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Less than three weeks ago, four New York University students launched a please-fund-us page on Kickstarter, a site where people attempt to raise money from donors for worthy projects.

Their goal was brazen: To create an alternative to Facebook that, like peer-to-peer file sharing networks, doesn’t have a central repository of information. But instead of trying to hide bootlegged music from the RIAA, Diaspora’s goal would be to preserve individual users’ privacy, something Facebook has repeatedly been accused of not doing.

Diaspora struck a nerve among people with money to give. In 12 days, the group had met its $10,000 goal. By Tuesday, it was close to $25,000 from 750 backers. That’s when the New York Times ran a story on Diaspora with a nerdy-but-charming photo of the four young men.

Boom. The Times’ coverage kicked Diaspora-mania into an even higher gear. In less than 48 hours, donations have shot to $120,000 from more than 3,000 donors. Any entrepreneur who’s tried to raise $100,000 in bootstrap money can be forgiven for seething with envy.

Here’s the 100-word version of Diaspora’s manifesto:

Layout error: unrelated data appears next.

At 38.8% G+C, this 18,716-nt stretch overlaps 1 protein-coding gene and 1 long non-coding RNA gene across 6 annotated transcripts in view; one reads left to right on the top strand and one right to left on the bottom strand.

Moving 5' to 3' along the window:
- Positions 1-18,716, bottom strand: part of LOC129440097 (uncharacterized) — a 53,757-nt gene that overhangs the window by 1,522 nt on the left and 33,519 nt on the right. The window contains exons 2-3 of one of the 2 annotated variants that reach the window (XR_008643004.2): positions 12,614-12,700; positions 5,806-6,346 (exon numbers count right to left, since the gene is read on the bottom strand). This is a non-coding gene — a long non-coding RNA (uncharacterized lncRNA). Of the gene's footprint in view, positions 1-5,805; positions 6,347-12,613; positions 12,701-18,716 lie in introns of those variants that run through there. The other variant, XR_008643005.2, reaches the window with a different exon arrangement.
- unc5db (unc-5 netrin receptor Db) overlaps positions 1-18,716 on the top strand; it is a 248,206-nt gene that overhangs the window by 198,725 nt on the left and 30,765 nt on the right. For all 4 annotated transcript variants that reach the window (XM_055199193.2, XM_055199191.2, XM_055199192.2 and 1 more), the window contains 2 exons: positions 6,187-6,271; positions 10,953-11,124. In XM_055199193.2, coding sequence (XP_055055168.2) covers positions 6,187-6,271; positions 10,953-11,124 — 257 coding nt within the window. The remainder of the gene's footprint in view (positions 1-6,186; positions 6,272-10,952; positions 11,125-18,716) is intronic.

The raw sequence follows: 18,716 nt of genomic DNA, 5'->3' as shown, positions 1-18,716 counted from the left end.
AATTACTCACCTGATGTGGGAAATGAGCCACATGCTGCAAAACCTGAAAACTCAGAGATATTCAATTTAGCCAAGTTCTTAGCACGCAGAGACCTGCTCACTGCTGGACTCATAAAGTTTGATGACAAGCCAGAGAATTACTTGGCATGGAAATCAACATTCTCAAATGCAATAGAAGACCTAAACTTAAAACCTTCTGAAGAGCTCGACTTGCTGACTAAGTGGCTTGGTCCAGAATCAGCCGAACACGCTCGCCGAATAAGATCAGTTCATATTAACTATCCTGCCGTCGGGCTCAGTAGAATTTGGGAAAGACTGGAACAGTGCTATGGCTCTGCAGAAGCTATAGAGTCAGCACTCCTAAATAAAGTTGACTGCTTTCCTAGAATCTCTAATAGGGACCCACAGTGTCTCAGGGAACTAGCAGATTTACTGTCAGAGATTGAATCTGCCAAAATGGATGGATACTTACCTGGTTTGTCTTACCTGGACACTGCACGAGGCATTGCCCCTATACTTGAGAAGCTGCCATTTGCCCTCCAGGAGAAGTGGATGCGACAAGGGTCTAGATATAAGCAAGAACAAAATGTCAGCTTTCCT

“We believe that privacy and connectedness do not have to be mutually exclusive. With Diaspora, we are reclaiming our data, securing our social connections, and making it easy to share on your own terms. We think we can replace today’s centralized social web with a more secure and convenient decentralized network. Diaspora will be easy to use, and it will be centered on you instead of a faceless hub.”

Diaspora has been blessed with the buzz that escapes most decentralized sharing networks, such as Opera Unite. How does that work? For starters, both Diaspora and Kickstarter are based in New York City, where Internet startups and crazy Web projects are suddenly hot in a way that the San Francisco scene was in 1996.

The group’s timing and message were also key. A team of PR pros couldn’t have done better than to launch a blatant anti-Facebook days after Facebook’s f8 developer conference, tapping into the frustration many techies felt about Mark Zuckerberg’s obvious decision to push his members’ personal boundaries on privacy issues, in order to drive them to what Zuckerberg sees as the greater good of sharing, rather than hiding, personal information. Diaspora gave Facebook obsessives with money and a grudge a nice big button to click.

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